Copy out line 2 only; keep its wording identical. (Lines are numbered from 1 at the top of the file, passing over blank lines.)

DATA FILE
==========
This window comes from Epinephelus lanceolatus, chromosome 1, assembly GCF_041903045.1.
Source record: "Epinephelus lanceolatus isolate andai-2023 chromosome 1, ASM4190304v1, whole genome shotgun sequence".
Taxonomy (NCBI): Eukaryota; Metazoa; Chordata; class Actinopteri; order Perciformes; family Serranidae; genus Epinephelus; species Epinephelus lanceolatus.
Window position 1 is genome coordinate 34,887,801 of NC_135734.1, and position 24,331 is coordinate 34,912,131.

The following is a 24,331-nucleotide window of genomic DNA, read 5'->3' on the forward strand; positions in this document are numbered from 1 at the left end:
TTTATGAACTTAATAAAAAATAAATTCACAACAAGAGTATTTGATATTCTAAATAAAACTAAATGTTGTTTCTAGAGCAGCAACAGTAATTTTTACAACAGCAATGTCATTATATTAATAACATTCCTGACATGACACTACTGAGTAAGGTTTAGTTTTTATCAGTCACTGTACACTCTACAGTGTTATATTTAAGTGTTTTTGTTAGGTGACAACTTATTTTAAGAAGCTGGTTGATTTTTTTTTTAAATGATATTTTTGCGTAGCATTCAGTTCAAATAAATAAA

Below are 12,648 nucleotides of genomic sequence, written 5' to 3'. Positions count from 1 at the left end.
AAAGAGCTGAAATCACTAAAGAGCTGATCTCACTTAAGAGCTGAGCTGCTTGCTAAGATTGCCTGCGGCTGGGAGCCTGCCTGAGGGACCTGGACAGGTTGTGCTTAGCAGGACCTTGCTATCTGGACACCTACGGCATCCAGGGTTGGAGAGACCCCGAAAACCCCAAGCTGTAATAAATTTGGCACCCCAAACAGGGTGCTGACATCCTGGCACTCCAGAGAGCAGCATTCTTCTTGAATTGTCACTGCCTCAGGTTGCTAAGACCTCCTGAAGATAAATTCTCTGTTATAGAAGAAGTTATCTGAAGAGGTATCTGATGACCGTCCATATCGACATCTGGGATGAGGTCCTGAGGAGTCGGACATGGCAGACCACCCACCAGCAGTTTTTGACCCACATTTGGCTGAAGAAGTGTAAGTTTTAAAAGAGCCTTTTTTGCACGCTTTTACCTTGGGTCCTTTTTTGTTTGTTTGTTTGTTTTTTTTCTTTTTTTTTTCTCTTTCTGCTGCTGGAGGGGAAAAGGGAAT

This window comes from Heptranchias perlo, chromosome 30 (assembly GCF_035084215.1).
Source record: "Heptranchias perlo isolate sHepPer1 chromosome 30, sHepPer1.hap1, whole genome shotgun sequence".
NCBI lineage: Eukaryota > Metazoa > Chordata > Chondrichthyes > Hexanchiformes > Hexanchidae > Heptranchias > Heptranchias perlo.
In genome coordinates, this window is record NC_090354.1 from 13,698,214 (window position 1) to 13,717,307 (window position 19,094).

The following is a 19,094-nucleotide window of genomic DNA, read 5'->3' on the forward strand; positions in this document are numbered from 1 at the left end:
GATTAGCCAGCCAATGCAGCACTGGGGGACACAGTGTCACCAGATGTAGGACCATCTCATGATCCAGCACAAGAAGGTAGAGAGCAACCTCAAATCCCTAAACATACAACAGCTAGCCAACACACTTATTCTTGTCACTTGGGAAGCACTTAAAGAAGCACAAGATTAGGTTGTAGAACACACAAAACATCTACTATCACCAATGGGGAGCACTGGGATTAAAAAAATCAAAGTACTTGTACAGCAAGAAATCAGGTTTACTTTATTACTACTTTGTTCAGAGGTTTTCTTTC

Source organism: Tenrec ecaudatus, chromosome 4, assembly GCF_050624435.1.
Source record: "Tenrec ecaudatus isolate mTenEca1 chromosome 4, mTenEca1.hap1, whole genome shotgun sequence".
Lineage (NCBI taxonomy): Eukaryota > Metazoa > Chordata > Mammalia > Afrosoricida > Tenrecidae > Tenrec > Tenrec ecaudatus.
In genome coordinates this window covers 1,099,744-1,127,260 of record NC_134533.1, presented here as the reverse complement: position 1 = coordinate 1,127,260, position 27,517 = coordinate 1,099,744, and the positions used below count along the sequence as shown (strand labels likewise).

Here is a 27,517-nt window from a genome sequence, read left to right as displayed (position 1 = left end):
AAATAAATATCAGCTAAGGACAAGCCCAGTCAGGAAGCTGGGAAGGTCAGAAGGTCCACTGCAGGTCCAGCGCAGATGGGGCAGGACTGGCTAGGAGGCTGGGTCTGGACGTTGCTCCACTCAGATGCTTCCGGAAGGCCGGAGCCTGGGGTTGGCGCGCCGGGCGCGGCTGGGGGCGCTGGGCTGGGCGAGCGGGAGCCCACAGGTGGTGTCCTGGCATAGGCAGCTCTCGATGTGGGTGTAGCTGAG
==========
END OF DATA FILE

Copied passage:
Source record: "Epinephelus lanceolatus isolate andai-2023 chromosome 1, ASM4190304v1, whole genome shotgun sequence".